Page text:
The latest technology bellwether to report financial results out of the usual cycle is Hewlett-Packard Co. (NYSE: HPQ), the world's biggest maker of computers and printers, which fell this year to No. 2 in PCs.
HP, of Palo Alto, Calif., is scheduled to report fourth-quarter and annual results for the period ended Oct. 31 before markets open on Tuesday.
CEO Margaret (Meg) Whitman, at the helm only 14 months as the company's third boss in three years, has already swung the ax, trimming about 14,000 people from the payroll over two years and taking a $5 billion restructuring charge to do it. She told analysts last month the company needs time to correct its course.
Now HP will come up against industry trends: chip sales have been mediocre and demand for PCs is falling. HP, which derives substantial revenue from Europe won't benefit from the continuing economic crisis there.
The company doesn't even have a tablet shipping yet, although the ElitePad unit for business is scheduled for later in the current quarter.
Analysts surveyed by Thomson Reuters expect HP will report fourth-quarter earnings to ease to $1.14 a share from $1.17 a share a year earlier, as revenue eases 5 percent to $30.45 billion.
At the analyst briefing, CFO Cathie Lesjak said full-year operating earnings will be $4.05 to $4.07 a share before the charges of $6.30 a share, which will lead to a full-year loss around $2.23 to $2.25 a share.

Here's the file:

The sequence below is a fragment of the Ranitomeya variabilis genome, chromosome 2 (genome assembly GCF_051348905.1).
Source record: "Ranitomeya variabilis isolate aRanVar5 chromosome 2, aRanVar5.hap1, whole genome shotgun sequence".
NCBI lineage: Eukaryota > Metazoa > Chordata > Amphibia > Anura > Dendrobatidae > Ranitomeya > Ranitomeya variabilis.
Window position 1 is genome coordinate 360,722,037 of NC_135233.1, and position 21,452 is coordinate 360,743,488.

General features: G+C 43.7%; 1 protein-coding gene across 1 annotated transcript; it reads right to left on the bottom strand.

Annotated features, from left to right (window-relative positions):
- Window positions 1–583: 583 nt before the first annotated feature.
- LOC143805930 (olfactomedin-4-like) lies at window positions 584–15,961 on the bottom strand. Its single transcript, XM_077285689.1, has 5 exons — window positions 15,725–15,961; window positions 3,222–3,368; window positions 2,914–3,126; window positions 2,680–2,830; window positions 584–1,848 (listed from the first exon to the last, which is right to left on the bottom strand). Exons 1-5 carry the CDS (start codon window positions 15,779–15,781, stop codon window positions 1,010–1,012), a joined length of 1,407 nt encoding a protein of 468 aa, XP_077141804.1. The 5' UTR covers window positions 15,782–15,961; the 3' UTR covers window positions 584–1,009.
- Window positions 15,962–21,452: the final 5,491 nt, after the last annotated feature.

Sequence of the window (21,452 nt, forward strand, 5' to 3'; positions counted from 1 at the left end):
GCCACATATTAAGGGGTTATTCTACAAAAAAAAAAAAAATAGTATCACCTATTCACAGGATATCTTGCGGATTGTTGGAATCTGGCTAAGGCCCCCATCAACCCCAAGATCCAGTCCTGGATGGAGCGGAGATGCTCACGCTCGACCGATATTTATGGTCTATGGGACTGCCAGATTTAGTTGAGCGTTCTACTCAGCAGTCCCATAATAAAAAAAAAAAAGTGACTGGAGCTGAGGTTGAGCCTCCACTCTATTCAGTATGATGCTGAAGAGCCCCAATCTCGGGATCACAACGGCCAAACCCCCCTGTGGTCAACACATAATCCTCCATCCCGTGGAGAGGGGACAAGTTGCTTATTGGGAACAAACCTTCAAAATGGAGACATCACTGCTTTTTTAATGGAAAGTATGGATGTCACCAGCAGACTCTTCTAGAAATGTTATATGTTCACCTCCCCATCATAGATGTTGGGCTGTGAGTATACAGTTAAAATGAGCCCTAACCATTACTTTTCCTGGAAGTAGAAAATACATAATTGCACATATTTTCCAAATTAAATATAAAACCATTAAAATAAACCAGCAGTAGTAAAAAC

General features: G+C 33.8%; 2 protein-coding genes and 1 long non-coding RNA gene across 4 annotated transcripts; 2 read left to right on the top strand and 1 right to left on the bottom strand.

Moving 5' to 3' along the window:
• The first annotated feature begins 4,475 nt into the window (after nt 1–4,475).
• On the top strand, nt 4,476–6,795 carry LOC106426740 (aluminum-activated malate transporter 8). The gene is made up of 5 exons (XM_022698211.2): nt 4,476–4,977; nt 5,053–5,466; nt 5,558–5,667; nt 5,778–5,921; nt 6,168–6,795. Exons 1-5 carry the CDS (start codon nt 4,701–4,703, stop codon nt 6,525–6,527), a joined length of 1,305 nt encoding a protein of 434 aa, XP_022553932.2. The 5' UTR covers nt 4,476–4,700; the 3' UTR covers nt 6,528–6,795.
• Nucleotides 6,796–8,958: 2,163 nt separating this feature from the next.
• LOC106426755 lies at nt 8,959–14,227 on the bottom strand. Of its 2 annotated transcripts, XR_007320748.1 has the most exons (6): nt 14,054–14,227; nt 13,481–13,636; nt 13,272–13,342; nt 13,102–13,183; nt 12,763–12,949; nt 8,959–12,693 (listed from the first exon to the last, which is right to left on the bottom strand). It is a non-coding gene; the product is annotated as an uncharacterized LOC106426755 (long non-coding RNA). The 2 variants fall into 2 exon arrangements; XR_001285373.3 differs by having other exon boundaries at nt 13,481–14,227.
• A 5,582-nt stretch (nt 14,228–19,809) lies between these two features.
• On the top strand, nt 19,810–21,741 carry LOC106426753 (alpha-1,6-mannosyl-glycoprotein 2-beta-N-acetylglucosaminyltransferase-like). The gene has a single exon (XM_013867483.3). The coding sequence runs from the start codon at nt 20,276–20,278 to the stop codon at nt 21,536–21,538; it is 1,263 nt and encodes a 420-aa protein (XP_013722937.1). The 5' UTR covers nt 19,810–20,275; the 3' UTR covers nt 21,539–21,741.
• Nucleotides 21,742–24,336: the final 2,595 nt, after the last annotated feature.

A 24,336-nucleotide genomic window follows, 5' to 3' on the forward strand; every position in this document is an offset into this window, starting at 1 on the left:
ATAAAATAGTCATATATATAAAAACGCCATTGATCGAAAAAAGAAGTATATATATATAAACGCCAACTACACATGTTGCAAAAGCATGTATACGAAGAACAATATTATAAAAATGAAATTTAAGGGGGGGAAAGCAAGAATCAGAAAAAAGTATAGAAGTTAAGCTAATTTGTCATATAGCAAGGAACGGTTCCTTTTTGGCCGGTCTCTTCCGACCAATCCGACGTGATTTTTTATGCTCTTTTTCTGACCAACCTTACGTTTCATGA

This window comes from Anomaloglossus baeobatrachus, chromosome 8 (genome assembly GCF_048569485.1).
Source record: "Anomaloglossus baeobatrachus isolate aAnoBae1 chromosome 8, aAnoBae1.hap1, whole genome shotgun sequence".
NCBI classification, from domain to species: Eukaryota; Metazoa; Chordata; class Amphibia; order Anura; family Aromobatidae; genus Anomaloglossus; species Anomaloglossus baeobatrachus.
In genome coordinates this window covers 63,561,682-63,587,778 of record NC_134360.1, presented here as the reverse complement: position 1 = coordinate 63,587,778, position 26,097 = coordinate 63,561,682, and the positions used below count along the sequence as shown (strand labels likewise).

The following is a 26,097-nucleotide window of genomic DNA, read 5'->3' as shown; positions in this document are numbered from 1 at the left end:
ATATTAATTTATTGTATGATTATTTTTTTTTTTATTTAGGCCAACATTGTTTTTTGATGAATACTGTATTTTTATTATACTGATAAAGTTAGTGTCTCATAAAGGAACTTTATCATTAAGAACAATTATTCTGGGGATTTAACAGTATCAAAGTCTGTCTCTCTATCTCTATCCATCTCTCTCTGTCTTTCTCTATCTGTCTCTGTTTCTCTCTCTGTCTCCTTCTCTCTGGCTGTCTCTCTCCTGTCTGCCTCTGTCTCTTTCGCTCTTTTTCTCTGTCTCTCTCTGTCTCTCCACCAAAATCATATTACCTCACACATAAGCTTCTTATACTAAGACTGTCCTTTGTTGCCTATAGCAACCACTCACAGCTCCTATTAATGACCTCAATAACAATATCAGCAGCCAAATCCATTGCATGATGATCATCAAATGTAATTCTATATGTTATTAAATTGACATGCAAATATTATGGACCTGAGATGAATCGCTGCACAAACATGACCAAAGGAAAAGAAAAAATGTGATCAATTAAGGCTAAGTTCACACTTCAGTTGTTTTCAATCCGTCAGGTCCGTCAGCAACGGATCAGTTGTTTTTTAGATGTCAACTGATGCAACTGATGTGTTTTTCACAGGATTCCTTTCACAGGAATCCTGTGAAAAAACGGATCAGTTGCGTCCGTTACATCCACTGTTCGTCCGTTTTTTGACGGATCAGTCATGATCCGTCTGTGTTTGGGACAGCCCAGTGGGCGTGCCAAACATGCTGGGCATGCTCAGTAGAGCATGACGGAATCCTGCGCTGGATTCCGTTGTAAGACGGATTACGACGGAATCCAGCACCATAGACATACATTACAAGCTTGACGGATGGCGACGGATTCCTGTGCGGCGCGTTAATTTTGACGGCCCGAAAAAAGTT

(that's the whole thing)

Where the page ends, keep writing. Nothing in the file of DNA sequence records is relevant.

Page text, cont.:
A year ago, HP reported full-year net income of $7.07 billion, or $3.32 a share, on revenue of $127.2 billion. On an annual basis, full-year revenue was about $21 billion more than for rival International Business Machines Corp. (NYSE: IBM), which no longer has a consumer presence.
Next year won't be great, either. Lesjak predicted that after all charges next year, fiscal 2013 net income will be a meager $2.10 to $2.30 a share.
Analysts who attended the Whitman briefing aren't bullish on her prospects.
Steve Milunovich of UBS, who has a “sell” rating on HP shares with a price target of $12.75, says the current structure of the company works against a turnaround. “HP must ultimately break up and in the meantime, needs to find some thought leadership,” he said.
With businesses focussed on high-end servers to PCs to tablets, printers, software and services, the company isn't poised to take advantage of potential, he said. Indeed, Milunvoch forecast revenue declines next year to only $115.9 billion, moving up to only $117.9 billion in fiscal 2015.
Other analysts are also bearish: of the 25 who follow the company, 14 rate it “hold,” which is a less-strong term than “sell,” which few analysts advise clients.
S&P's Angelo Zino, with a “hold” on HP, sees “growth opportunities” in cloud computing and for re-entering the tablet sector and is “cautiously optimistic” on adoption of Windows 8 by partner Microsoft Corp. (Nasdaq: MSFT), which should trigger new demand for PCs and laptops.
Still, Zino said, HP's “unfavorable sales mix and competitive pricing” will create tough weather for Whitman & Co. as they try to correct HP's course.
Shares of HP rose 28 cents to $13.13 in midday Monday trading. They've lost 49 percent this year, 53 percent in the past 52 weeks and 44 percent since Whitman, 56, started as CEO.
The company's market capitalization has fallen to only $25.8 billion.
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